“One Target employee I spoke to provided a hypothetical example. Take a fictional Target shopper named Jenny Ward, who is 23, lives in Atlanta and in March bought cocoa-butter lotion, a purse large enough to double as a diaper bag, zinc and magnesium supplements and a bright blue rug. There’s, say, an 87 percent chance that she’s pregnant and that her delivery date is sometime in late August.”

    Sophisticated technology, using very simple patterns to determine who might be pregnant and then sending them special offers. For one family, it led to the parents getting suspicious about the specific coupons they were sending their daughter. Turns out, Target was right and the parents were none the wiser.

  • OfficeMax sends direct mail to father of “Daughter Killed In Car Crash.” In this instance, OfficeMax, like thousands of companies, purchased a third-party marketing list. As it turned out, the list had accidentally merged in a note about his daughter having been killed in a car crash into the “Address 2” field, leading to what appeared to be a horribly insensitive mailer.

    This led to the consumer and pretty much everyone else, wondering how this could have happen AND why does a marketing company even care enough about a family death to attach the note to their account record.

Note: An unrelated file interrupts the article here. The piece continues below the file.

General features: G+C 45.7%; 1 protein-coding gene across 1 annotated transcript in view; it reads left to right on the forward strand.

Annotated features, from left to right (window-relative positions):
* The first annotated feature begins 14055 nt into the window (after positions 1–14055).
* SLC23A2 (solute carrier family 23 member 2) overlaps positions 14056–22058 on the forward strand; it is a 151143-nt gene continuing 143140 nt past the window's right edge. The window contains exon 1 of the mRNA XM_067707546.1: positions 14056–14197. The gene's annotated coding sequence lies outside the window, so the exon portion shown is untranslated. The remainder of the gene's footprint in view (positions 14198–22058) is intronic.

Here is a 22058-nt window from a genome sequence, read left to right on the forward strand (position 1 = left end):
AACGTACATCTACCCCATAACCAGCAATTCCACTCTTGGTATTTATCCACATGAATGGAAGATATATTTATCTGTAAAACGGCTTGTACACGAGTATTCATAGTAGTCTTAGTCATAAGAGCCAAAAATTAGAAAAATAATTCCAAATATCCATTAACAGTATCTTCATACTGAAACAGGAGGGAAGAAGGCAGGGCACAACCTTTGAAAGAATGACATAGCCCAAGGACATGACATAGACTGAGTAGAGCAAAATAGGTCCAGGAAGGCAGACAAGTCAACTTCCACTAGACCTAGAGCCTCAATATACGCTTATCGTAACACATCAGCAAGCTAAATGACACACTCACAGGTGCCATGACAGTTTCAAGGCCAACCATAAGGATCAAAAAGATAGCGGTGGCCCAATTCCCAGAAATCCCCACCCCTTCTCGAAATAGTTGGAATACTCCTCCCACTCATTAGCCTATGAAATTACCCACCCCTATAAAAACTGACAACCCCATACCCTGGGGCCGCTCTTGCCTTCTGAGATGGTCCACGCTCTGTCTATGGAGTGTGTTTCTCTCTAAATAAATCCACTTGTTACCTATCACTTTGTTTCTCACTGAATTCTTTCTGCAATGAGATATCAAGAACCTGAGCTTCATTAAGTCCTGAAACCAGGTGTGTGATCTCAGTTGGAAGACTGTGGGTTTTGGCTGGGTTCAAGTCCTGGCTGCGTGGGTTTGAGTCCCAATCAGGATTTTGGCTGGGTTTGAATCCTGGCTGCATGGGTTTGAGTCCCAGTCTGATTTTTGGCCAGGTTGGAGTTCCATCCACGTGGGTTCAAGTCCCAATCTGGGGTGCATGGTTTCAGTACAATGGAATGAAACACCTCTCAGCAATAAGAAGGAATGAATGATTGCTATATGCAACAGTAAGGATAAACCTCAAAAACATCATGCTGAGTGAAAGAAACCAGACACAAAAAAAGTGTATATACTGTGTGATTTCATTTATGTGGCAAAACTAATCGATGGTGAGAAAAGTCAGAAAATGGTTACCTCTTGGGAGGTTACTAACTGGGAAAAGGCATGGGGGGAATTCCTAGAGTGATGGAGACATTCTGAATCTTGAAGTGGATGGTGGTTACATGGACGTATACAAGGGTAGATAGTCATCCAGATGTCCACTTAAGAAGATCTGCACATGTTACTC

I view both of these as cautionary tales. The second example brings up a very good question about ethics in data collection: is there a real use for the type of information that was exposed by a faulty contact record and merge field? The answer is probably yes. There’s probably very good and normal reasons why a company would collect that kind of information. But that’s looking at it from the wrong angle. The right view is that companies are collecting literally everything about everyone.

In our infinitely connected world, where computer programs can scrape information from news articles, Facebook and Twitter posts, anyone can put together a digital profile about you. I tend to view the data collection as amoral. It’s what we do with that data that matters.

In the era of big data, it’s becoming very easy to connect with customers in a very personal, targeted fashion. While this is great for driving sales messages that work at the individual level, we have to remember that there’s an actual individual behind the data.

When it comes to technology, mistakes will always happen. It’s our job to ensure that we fully understand the technology that we’re putting in place and the companies with which we’re doing business. Ensuring that we hold our vendors to the same ethical standards that we hold ourselves to, is an absolute must in this brave new world. <-- super scary reference

On a lighter note: if you’re reading this, you’ve already been tagged by Google Adwords. You might even see some Tech Guys ads following you around the internet. Enjoy!